Halloween has arrived, meaning it’s time once again for me to recommend some horror films for your holiday viewing pleasure. (Previous suggestions here.) Here are five more fright flicks that would be great additions to any scary-movie marathon:
JACOB’S LADDER (d. Adrian Lyne, 1990)
Lyne’s psycho terror classic has Tim Robbins pretty much getting fucked with for a solid two hours, in a variety of different ways with each scenario being worse than the last. It’s the kind of film that is better left unspoiled for the uninitiated, so I’ll keep the details to a minimum. But if you’re in the mood for something dark and unsettling, this wouldn’t be a bad place to start. It’s mentally punishing on a visceral level and could very well burn itself into your brain for the rest of your living days. Notably, this film also stars actress Elizabeth Peña, who died earlier this month, in one of her very best performances. Highly recommended.
THE FOG (d. John Carpenter, 1980)
One of Carpenter’s finest, The Fog is best compared to a genuine campfire ghost story. This spooky tale of ghost pirates coming back to exact revenge on a small island town and its inhabitants has a lot going for it, not the least of which is a harrowing attack on a fishing boat and its crew — a standout moment, The film features both a stable of genre regulars, including Adrienne Barbeau, Jamie Lee Curtis, Janet Leigh, Hal Holbrook and Tom Atkins (who handily breaks the Fastest Laying of a Hitchhiker record here), and a thick atmosphere of terror and suspense that keeps your eyes glued to the screen as you anticipate what questionable decision the characters will make next. (Sure, Mrs. Kobritz, go ahead and open the fucking door already. It’s just the UPS guy knocking!) This is not to be confused with the CGI-heavy loaded diaper of a remake that dropped back in 2005, which you should avoid like the plague. Scream Factory released a stellar edition of the original on Blu ray recently, and it’s totally worth a purchase.
ANGEL HEART (d. Alan Parker, 1987)
Released in 1987, Angel Heart boasts a fantastic atmosphere that fits this noir/horror hybrid perfectly. Private eye Harry Angel (Mickey Rourke) gets hired by a mysterious individual (Robert De Niro) for a missing-persons case. What follows is a slow-burn journey for Harry as he travels down a shadowy path — bordered by the occult and awash in religious imagery — that’s hard to shake. The film was overshadowed upon its release by its infamous sex scene between Rourke and actress Lisa Bonet, but it’s got a lot more going for it than just those few minutes. Angel Heart is a true horror classic, one of the best films to come out of the 80s and a high point of Mickey Rourke’s career. It will keep you guessing until its haunting conclusion.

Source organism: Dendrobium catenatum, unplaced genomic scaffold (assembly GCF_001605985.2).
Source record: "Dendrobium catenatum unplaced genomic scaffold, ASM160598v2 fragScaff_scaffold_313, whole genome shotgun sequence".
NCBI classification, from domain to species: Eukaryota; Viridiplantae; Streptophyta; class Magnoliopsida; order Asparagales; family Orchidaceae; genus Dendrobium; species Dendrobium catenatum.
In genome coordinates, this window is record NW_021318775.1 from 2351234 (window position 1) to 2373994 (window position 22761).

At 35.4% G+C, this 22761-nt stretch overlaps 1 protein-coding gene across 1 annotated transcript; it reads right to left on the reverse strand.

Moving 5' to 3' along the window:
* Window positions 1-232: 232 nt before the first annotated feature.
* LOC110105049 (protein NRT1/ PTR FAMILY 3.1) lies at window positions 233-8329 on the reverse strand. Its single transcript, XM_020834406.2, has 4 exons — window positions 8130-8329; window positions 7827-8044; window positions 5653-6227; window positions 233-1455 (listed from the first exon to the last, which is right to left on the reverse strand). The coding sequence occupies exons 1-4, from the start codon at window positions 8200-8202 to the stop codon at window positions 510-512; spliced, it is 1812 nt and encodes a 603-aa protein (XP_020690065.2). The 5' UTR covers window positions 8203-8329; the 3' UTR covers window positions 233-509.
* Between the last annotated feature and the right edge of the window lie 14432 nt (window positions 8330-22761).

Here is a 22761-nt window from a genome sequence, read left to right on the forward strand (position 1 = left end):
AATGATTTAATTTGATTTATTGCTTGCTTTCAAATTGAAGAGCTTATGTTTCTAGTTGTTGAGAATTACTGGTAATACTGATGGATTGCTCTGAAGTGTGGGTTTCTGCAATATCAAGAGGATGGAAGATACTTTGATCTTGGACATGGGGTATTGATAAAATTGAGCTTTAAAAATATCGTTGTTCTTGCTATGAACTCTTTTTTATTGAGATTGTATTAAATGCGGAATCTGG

THE BLOB (d. Chuck Russell, 1988)
This one deserves a special mention, not just because it was penned by Shawshank Redemption director Frank Darabont, but also for being WAY better than it has any right to be. I went to see a matinee show for this when I was a kid and was so impressed I stayed to watch it two more times afterward. I recently picked up the special edition Blu-ray (limited to 5,000 copies and no longer available at retail price) and while the special effects don’t hold up as well as they did 26 years ago, the film is still a ton of fun to watch. The Blob has everything a good horror film should have: gore, suspense, memorable deaths and likable characters. What makes it better than most genre fare is the way it plays with your expectations. The characters you assume will survive might not be the ones who actually do. The story is expertly plotted, and plenty of seeds are planted early on that pay off in big ways later in the film. The cast is great with Kevin Dillon and Shawnee Smith making for an enjoyable onscreen team. Fans of The Walking Dead (which Darabont developed) can also catch Jeffrey DeMunn in action if they’re paying attention. Big recommendation on this one!
DAWN OF THE DEAD (d. Zack Snyder, 2004)
Another remake that winds up being way better than it should, Snyder’s take on the 1978 George Romero classic of the same name is a great zombie apocalypse film that stays faithful to the original while standing far enough away from it to be its own thing. The zombies here aren’t the shambling type. Snyder ditches those in favor of sprinting zombies, similar to the ones introduced to us back in 1985’s cult classic Return of the Living Dead. The faster ghouls give the film a sense of urgency and are terrifying whenever they appear on the scene. Snyder pulls out all the stops with his feature-film debut, giving us a great ensemble of characters who you genuinely wind up rooting for (or, in a few cases, against) and a shitload of carnage that will make any gore hound squeal with utter delight. The first few minutes of the film alone are fantastic, as are the Johnny Cash-backed opening credits, which set the tone of the film perfectly. The unrated cut is the one to watch if you have a choice, but, either way, the film manages to avoid the pit of spikes that remakes tend to end up falling into and emerges unscathed, if happily covered in blood. Oh, and make sure to watch through the end credits.